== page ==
Infinity Wars Spinoza vs Hegel - 16 Dec - UniMelb

Where: Linkway, The John Medley Building, University of Melbourne

When: Thursday 16 December 2021, 9.30 am – 4.00 pm.

Attendance is free but limited to 50 people.


Everyone knows that infinity is a problem. Once you’ve got the hang of the finite, you start to wonder: where does it all lead? Anywhere? Maybe, maybe not. After all, if infinity exists, perhaps motion doesn’t. Think of Zeno’s paradoxes, which implicate infinity and continuity at the limits of divisibility. But even if we all agreed that there’s a where there, and that it’s possible to move there, could we ever get there? Perhaps the non-finite is simply in-actual, a potential? A nowhere? Or an ill-defined concept? A nothing? An everything? Or rather an everywhere, like the void and the atoms for the atomists? Indiscriminable from the indefinite? Or something altogether else? Perhaps a transcendent God would be infinite, too big or too other for number? Don’t think the questions stop there.

At least one thing everyone can agree on is that modern science takes a definitive new step in the direction of the infinite. As the title of Alexandre Koyré’s famous book puts it: From the Closed World to the Infinite Universe. Or as Ernst Cassirer asserts, drawing out the implications of Galileo and Kepler’s deployment of mathematics: ‘as the apeiron, the infinite had seemed to be the contradiction of limit. But in the new form of mathematical analysis, the infinite is placed in the service of quantitative determination, and indeed, proves to be one of its most important tools.’ Under pressure of the new sciences and their methods, the world itself starts to become infinite. At the lower end, there is an upsurge of infinitesimals; at the upper, the essential infinity of real space.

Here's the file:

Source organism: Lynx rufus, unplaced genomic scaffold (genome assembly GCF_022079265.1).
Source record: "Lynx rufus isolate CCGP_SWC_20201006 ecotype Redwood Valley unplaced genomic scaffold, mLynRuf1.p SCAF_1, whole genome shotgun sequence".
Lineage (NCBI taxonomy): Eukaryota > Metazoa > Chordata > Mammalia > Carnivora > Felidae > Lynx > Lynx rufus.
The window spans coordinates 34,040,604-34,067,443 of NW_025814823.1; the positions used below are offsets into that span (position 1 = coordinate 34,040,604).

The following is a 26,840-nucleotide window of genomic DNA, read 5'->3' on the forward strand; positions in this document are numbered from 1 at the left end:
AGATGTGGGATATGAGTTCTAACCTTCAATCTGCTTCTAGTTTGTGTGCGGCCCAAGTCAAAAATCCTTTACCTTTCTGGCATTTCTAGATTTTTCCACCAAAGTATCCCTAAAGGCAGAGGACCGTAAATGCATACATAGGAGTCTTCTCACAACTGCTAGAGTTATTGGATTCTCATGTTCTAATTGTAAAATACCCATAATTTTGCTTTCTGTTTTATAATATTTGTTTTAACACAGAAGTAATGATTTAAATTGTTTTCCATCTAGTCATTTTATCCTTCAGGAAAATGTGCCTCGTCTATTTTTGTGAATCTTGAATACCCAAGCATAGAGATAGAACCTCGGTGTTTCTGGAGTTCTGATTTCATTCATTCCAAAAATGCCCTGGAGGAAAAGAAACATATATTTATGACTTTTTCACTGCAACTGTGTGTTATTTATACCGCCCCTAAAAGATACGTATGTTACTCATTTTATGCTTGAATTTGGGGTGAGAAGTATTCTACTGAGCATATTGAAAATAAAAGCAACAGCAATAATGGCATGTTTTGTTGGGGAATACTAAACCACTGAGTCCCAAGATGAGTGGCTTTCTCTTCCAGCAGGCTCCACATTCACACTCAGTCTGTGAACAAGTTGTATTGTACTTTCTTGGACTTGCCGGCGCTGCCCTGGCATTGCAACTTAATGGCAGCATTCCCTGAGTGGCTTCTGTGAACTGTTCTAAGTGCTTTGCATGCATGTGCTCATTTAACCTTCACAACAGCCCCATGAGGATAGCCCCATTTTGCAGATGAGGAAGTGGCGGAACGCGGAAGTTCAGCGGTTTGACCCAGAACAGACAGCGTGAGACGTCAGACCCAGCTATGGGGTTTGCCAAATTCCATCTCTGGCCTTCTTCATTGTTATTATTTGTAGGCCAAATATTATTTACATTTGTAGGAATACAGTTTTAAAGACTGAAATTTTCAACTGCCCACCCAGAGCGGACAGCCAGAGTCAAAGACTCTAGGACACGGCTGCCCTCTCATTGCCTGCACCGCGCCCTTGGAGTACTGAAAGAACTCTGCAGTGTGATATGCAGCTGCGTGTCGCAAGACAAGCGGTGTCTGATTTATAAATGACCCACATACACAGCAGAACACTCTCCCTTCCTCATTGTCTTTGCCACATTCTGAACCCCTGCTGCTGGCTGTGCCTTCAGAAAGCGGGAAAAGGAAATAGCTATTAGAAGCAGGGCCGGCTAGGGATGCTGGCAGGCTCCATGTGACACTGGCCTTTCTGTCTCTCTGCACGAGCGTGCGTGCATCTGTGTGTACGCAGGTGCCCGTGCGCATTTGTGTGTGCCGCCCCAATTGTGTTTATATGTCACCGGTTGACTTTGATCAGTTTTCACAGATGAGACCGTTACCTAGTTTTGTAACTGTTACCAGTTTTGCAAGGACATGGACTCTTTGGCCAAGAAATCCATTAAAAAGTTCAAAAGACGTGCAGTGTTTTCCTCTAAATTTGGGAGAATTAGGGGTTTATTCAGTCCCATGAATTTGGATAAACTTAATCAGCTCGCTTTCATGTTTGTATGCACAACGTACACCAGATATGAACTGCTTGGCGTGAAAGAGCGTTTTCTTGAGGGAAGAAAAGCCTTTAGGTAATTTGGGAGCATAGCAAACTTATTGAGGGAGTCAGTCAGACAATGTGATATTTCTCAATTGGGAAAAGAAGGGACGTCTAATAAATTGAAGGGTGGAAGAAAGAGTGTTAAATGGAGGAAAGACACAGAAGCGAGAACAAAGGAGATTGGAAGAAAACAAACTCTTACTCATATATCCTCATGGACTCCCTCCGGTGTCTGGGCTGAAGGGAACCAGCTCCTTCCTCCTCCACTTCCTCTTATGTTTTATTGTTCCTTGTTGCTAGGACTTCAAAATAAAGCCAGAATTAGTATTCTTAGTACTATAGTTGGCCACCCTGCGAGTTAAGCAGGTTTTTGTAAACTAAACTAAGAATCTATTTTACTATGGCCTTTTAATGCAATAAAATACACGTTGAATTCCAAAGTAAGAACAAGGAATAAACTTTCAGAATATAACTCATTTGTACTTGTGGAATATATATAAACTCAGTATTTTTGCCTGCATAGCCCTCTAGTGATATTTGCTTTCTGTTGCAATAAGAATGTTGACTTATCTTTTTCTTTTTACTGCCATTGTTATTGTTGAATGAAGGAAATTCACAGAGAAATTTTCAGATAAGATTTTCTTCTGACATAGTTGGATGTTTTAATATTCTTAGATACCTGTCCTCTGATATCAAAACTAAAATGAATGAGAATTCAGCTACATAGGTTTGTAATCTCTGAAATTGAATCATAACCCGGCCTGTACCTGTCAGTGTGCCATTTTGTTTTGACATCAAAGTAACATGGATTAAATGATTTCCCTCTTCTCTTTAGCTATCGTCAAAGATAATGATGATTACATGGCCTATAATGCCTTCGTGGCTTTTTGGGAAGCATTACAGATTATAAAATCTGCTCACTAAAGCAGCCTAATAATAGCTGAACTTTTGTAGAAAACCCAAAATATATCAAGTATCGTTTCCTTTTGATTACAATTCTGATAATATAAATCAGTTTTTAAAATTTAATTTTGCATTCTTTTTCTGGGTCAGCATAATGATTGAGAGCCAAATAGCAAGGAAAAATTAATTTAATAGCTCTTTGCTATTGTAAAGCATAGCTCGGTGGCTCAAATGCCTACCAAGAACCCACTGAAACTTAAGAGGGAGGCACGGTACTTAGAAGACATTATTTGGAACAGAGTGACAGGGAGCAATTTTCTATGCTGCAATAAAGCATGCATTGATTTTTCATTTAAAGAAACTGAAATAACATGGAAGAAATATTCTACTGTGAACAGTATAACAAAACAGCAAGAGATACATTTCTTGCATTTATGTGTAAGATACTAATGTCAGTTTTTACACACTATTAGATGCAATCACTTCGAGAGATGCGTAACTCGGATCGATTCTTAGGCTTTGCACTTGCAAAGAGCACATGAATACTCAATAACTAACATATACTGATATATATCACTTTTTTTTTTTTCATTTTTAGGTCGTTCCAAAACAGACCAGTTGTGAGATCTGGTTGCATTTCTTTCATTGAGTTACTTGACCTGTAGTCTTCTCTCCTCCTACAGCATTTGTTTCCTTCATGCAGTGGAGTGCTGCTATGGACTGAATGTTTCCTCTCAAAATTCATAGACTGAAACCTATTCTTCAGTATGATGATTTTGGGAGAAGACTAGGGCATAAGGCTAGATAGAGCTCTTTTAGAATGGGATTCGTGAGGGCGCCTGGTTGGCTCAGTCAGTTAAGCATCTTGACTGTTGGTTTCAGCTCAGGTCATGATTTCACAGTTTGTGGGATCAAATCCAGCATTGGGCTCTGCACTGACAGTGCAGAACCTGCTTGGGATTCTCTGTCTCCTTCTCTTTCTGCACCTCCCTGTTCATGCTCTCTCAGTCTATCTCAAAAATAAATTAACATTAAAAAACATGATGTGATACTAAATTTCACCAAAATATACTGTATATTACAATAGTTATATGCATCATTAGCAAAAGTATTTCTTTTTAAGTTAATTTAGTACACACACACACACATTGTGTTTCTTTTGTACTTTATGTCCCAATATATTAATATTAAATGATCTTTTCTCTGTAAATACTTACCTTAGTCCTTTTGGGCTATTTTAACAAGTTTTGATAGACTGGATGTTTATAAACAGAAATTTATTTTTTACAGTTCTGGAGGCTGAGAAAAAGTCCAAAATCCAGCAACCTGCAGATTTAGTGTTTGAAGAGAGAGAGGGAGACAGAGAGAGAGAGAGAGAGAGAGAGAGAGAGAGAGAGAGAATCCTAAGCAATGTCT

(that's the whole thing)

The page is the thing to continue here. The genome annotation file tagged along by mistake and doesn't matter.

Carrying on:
That’s all very well, except when you start to think about how to start thinking about it again. It all gets nasty (if there’s such an all at all). Infinity always means war in philosophy — infinity is an infinity war. And that’s where the philosophers come in. If we could have found somebody to speak sensibly about Leibniz, we would have asked them. Instead, we’re going to keep it simple: Benedict Spinoza v. G.W.F. Hegel.  This study day will take up the challenge of explicating and criticizing their doctrines of infinity through two rigorous panels and a final confrontation.


9.30am: Infinity and Beyond, An Introduction

Luara Karlson-Carp & Caitlyn Lesiuk

10.00am - 12.00pm: Spinoza on Infinity

Moderator: Caitlyn Lesiuk

Janice Richardson

Jon Rubin

Inja Stracenski

12.00pm – 1.00pm: LUNCH

1.00pm - 3.00pm: Hegel on Infinity

Moderator: Luara Karlson-Carp

Brendan Duncan

Daniel Lopez

Gregory Marks

3.00pm – 4.00pm: Final Confrontation

Moderators: Luara Karlson-Carp & Caitlyn Lesiuk


Note: Most of the events listed on the ASCP website are not hosted by the ASCP.  Events posted here are considered to be of interest to the Australasian continental philosophy community.

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